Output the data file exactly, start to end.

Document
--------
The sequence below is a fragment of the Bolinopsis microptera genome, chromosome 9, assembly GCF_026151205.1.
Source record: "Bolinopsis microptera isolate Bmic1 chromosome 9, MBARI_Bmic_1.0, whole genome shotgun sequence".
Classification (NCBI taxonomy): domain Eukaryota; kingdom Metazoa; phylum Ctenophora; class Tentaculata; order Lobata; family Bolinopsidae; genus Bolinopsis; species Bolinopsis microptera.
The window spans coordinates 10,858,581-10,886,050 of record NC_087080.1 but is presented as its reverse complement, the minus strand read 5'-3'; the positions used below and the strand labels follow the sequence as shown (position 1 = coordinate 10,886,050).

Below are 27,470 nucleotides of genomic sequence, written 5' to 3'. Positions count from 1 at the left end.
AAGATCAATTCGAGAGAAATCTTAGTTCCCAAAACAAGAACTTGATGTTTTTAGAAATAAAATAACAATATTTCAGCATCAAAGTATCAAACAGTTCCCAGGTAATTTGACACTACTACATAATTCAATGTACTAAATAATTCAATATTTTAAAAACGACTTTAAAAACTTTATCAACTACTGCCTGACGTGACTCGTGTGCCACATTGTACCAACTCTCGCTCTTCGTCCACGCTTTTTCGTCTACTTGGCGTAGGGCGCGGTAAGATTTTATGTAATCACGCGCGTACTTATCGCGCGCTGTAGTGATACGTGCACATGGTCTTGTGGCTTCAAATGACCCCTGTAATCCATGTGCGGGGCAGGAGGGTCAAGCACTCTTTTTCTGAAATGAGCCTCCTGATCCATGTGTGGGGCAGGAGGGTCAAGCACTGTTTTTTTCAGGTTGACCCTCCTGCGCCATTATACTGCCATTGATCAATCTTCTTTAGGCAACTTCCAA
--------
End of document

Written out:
The sequence below is a fragment of the Bolinopsis microptera genome, chromosome 9, assembly GCF_026151205.1.
Source record: "Bolinopsis microptera isolate Bmic1 chromosome 9, MBARI_Bmic_1.0, whole genome shotgun sequence".
Classification (NCBI taxonomy): domain Eukaryota; kingdom Metazoa; phylum Ctenophora; class Tentaculata; order Lobata; family Bolinopsidae; genus Bolinopsis; species Bolinopsis microptera.
The window spans coordinates 10,858,581-10,886,050 of record NC_087080.1 but is presented as its reverse complement, the minus strand read 5'-3'; the positions used below and the strand labels follow the sequence as shown (position 1 = coordinate 10,886,050).

Below are 27,470 nucleotides of genomic sequence, written 5' to 3'. Positions count from 1 at the left end.
AAGATCAATTCGAGAGAAATCTTAGTTCCCAAAACAAGAACTTGATGTTTTTAGAAATAAAATAACAATATTTCAGCATCAAAGTATCAAACAGTTCCCAGGTAATTTGACACTACTACATAATTCAATGTACTAAATAATTCAATATTTTAAAAACGACTTTAAAAACTTTATCAACTACTGCCTGACGTGACTCGTGTGCCACATTGTACCAACTCTCGCTCTTCGTCCACGCTTTTTCGTCTACTTGGCGTAGGGCGCGGTAAGATTTTATGTAATCACGCGCGTACTTATCGCGCGCTGTAGTGATACGTGCACATGGTCTTGTGGCTTCAAATGACCCCTGTAATCCATGTGCGGGGCAGGAGGGTCAAGCACTCTTTTTCTGAAATGAGCCTCCTGATCCATGTGTGGGGCAGGAGGGTCAAGCACTGTTTTTTTCAGGTTGACCCTCCTGCGCCATTATACTGCCATTGATCAATCTTCTTTAGGCAACTTCCAA